March 17th is St Patrick’s Day and all around the world millions of people celebrate. There are lots of other saint days but none of them seem to have the world-wide appeal that St Patrick’s day has.
With an Irish father, a brother born on St Patrick’s Day (my father was delighted!) and a daughter who loves Irish dancing, it has always been a special occasion in our house. It is, of course, celebrated in Ireland but it seems to be a much bigger event in America.
If you have made lots of money on the stock market, in your business or even on the horses, what should you do with it? Invest it, spend it or give it away. If you give it away then you are a philanthropist. But what exactly does that mean?
The dictionary definition of philanthropy is
“the desire to promote the welfare of others, expressed especially by the generous donation of money to good causes”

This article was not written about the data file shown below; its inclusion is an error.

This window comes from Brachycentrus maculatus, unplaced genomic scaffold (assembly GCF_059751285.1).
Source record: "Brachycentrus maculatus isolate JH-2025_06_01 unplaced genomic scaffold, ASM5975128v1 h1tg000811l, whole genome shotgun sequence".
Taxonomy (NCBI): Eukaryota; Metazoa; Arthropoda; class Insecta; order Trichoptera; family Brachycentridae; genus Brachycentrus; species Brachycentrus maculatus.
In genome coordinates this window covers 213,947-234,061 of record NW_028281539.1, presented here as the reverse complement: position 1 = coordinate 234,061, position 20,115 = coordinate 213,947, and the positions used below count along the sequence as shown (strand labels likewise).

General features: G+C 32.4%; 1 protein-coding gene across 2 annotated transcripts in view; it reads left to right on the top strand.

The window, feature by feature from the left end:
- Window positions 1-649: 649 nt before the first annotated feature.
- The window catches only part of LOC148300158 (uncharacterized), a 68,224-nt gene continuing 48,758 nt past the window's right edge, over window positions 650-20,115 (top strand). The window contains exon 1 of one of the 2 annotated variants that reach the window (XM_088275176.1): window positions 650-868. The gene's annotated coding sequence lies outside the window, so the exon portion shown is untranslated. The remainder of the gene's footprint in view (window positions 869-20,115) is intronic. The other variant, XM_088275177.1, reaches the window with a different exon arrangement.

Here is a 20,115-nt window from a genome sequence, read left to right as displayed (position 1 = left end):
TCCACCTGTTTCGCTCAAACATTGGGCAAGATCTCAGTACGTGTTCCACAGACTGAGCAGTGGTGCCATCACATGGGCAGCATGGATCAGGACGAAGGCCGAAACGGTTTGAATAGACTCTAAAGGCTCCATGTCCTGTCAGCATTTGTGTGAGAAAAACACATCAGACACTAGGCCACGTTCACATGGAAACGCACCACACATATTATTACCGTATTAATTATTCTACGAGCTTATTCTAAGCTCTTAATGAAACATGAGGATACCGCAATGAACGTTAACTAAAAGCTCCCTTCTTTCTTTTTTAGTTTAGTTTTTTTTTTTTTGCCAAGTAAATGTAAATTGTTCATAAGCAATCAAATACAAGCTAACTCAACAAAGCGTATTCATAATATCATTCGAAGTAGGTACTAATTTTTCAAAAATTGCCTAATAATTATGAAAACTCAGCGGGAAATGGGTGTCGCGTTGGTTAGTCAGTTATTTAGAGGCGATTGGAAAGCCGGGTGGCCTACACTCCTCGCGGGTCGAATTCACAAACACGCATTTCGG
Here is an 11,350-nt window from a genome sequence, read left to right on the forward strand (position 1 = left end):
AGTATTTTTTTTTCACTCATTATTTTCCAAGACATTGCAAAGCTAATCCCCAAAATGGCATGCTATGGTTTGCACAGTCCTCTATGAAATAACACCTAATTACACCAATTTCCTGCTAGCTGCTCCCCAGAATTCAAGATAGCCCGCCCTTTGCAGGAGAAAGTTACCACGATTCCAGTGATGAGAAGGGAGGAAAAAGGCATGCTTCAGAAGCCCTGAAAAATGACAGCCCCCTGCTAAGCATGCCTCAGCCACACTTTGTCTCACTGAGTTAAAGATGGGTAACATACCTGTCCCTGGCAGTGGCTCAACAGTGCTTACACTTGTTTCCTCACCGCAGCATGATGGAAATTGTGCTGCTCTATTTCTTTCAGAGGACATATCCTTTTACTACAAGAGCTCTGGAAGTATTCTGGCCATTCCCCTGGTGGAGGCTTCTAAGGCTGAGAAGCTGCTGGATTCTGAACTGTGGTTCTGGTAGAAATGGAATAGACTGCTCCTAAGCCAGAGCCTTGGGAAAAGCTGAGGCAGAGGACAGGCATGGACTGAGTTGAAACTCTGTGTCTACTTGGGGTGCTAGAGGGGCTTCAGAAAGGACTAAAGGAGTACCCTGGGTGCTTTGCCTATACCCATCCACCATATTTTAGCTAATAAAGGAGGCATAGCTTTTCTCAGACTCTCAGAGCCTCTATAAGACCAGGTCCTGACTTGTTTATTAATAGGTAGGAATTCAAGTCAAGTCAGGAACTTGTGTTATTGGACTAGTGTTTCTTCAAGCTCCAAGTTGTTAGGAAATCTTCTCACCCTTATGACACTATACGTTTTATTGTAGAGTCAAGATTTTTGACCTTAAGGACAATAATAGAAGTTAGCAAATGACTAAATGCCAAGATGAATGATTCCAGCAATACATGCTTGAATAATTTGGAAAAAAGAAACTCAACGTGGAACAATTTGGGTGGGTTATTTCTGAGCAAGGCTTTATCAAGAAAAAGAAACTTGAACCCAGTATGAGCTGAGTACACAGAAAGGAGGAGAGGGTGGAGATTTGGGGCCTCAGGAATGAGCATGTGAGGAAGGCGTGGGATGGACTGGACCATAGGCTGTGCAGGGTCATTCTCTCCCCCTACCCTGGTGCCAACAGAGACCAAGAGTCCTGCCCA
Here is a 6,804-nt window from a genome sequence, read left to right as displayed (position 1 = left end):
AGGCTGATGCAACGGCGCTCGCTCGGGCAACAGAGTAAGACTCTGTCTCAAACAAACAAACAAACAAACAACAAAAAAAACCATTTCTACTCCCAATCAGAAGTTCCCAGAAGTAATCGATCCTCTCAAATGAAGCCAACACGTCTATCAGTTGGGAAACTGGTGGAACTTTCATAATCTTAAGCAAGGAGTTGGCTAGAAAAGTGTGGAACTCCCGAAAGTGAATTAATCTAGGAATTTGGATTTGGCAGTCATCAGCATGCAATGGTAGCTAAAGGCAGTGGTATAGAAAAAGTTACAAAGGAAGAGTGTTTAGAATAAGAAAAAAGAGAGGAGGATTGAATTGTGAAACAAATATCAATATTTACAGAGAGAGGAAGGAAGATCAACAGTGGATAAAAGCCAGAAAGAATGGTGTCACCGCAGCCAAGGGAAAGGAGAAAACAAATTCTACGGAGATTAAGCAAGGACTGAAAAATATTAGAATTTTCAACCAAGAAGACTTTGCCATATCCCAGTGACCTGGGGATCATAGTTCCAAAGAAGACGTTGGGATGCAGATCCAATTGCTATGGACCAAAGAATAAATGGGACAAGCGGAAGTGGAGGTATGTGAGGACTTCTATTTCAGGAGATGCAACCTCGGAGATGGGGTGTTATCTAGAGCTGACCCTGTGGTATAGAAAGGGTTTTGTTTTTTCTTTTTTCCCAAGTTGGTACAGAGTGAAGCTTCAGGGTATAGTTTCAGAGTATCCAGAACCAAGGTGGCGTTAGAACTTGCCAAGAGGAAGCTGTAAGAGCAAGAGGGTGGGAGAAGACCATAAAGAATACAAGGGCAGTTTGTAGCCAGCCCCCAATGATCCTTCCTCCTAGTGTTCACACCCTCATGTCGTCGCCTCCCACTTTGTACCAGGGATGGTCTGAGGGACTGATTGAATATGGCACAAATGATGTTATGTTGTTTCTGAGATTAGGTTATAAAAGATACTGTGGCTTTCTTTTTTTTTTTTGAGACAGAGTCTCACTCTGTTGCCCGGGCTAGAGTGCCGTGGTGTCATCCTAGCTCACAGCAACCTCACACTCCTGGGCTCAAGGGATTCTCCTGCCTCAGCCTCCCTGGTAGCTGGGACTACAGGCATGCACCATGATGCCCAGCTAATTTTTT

The Sunday Times devised a ‘Giving List of 2016‘ to showcase the people who give a percentage of their worth to good causes and the list is growing. People are ranked according to the percentage of the money they give away in relation to the amount of money that person is worth or has earned. So in the UK, the number one philanthropist is Lord David Sainsbury (great-grandson to the founder of the supermarket chain). He is worth £220.5 million and has given away 40% of his family wealth. Sir Elton John at number 10 has given away 10% of his wealth. Alisher Umanov (shareholder at Arsenal football club) worth £7580 million has given away £100 million which although is a huge amount is only equivalent to 1.41%.
The Queen ranks at number 166 giving only 0.3% of her wealth away. And Richard Branson was worse at number 173 giving away only 0.28%. There were also comparisons between sporting celebrities. Colin Montgomerie (golf) is worth £35 million and has given away £0.9 million whereas Andy Murray (tennis) who has £57 million has only given away £0.1 million.